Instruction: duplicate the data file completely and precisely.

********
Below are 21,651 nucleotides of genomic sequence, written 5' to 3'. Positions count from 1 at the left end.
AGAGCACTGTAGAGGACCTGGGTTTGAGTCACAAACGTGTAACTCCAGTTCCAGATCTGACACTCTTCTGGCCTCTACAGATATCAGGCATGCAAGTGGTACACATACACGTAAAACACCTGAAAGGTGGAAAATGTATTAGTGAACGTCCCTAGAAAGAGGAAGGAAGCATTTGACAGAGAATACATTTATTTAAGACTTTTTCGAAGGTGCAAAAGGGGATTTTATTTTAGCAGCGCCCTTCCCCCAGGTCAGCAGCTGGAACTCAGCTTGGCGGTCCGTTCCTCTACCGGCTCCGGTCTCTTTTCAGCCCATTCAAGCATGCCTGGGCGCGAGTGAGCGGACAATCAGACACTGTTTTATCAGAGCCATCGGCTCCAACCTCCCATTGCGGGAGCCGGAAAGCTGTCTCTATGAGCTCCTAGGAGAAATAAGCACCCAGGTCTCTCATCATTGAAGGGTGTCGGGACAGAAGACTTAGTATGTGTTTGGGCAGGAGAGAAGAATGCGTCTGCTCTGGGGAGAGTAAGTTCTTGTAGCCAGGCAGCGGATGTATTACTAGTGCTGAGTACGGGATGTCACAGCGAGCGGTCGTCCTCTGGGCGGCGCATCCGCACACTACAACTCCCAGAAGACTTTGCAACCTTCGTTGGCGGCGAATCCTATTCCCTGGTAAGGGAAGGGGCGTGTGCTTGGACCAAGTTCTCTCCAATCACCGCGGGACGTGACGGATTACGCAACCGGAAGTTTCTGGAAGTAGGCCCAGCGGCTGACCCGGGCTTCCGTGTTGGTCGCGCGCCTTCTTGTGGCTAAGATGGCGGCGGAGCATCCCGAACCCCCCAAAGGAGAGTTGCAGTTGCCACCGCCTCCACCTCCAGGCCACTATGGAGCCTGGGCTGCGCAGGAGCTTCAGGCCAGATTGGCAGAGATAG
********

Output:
Below are 21,651 nucleotides of genomic sequence, written 5' to 3'. Positions count from 1 at the left end.
AGAGCACTGTAGAGGACCTGGGTTTGAGTCACAAACGTGTAACTCCAGTTCCAGATCTGACACTCTTCTGGCCTCTACAGATATCAGGCATGCAAGTGGTACACATACACGTAAAACACCTGAAAGGTGGAAAATGTATTAGTGAACGTCCCTAGAAAGAGGAAGGAAGCATTTGACAGAGAATACATTTATTTAAGACTTTTTCGAAGGTGCAAAAGGGGATTTTATTTTAGCAGCGCCCTTCCCCCAGGTCAGCAGCTGGAACTCAGCTTGGCGGTCCGTTCCTCTACCGGCTCCGGTCTCTTTTCAGCCCATTCAAGCATGCCTGGGCGCGAGTGAGCGGACAATCAGACACTGTTTTATCAGAGCCATCGGCTCCAACCTCCCATTGCGGGAGCCGGAAAGCTGTCTCTATGAGCTCCTAGGAGAAATAAGCACCCAGGTCTCTCATCATTGAAGGGTGTCGGGACAGAAGACTTAGTATGTGTTTGGGCAGGAGAGAAGAATGCGTCTGCTCTGGGGAGAGTAAGTTCTTGTAGCCAGGCAGCGGATGTATTACTAGTGCTGAGTACGGGATGTCACAGCGAGCGGTCGTCCTCTGGGCGGCGCATCCGCACACTACAACTCCCAGAAGACTTTGCAACCTTCGTTGGCGGCGAATCCTATTCCCTGGTAAGGGAAGGGGCGTGTGCTTGGACCAAGTTCTCTCCAATCACCGCGGGACGTGACGGATTACGCAACCGGAAGTTTCTGGAAGTAGGCCCAGCGGCTGACCCGGGCTTCCGTGTTGGTCGCGCGCCTTCTTGTGGCTAAGATGGCGGCGGAGCATCCCGAACCCCCCAAAGGAGAGTTGCAGTTGCCACCGCCTCCACCTCCAGGCCACTATGGAGCCTGGGCTGCGCAGGAGCTTCAGGCCAGATTGGCAGAGATAG